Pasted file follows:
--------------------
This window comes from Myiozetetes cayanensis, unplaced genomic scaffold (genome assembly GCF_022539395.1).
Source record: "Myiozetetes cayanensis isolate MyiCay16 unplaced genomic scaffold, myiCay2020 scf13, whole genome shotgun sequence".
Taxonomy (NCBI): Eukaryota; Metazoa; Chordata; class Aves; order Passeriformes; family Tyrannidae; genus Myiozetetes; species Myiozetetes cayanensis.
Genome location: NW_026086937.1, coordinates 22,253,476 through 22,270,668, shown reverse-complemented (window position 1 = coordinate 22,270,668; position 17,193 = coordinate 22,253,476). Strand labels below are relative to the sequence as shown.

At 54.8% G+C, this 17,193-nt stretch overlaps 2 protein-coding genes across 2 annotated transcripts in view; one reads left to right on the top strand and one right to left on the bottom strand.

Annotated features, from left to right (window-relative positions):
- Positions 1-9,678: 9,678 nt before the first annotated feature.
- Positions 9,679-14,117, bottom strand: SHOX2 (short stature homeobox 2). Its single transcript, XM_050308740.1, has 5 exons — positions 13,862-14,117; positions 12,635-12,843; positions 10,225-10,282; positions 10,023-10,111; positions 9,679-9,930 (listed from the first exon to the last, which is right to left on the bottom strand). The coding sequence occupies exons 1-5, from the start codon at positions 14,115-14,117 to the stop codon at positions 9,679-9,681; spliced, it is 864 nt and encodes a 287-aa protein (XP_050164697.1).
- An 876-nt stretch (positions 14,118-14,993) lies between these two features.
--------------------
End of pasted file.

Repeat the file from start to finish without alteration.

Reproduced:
This window comes from Myiozetetes cayanensis, unplaced genomic scaffold (genome assembly GCF_022539395.1).
Source record: "Myiozetetes cayanensis isolate MyiCay16 unplaced genomic scaffold, myiCay2020 scf13, whole genome shotgun sequence".
Taxonomy (NCBI): Eukaryota; Metazoa; Chordata; class Aves; order Passeriformes; family Tyrannidae; genus Myiozetetes; species Myiozetetes cayanensis.
Genome location: NW_026086937.1, coordinates 22,253,476 through 22,270,668, shown reverse-complemented (window position 1 = coordinate 22,270,668; position 17,193 = coordinate 22,253,476). Strand labels below are relative to the sequence as shown.

At 54.8% G+C, this 17,193-nt stretch overlaps 2 protein-coding genes across 2 annotated transcripts in view; one reads left to right on the top strand and one right to left on the bottom strand.

Annotated features, from left to right (window-relative positions):
- Positions 1-9,678: 9,678 nt before the first annotated feature.
- Positions 9,679-14,117, bottom strand: SHOX2 (short stature homeobox 2). Its single transcript, XM_050308740.1, has 5 exons — positions 13,862-14,117; positions 12,635-12,843; positions 10,225-10,282; positions 10,023-10,111; positions 9,679-9,930 (listed from the first exon to the last, which is right to left on the bottom strand). The coding sequence occupies exons 1-5, from the start codon at positions 14,115-14,117 to the stop codon at positions 9,679-9,681; spliced, it is 864 nt and encodes a 287-aa protein (XP_050164697.1).
- An 876-nt stretch (positions 14,118-14,993) lies between these two features.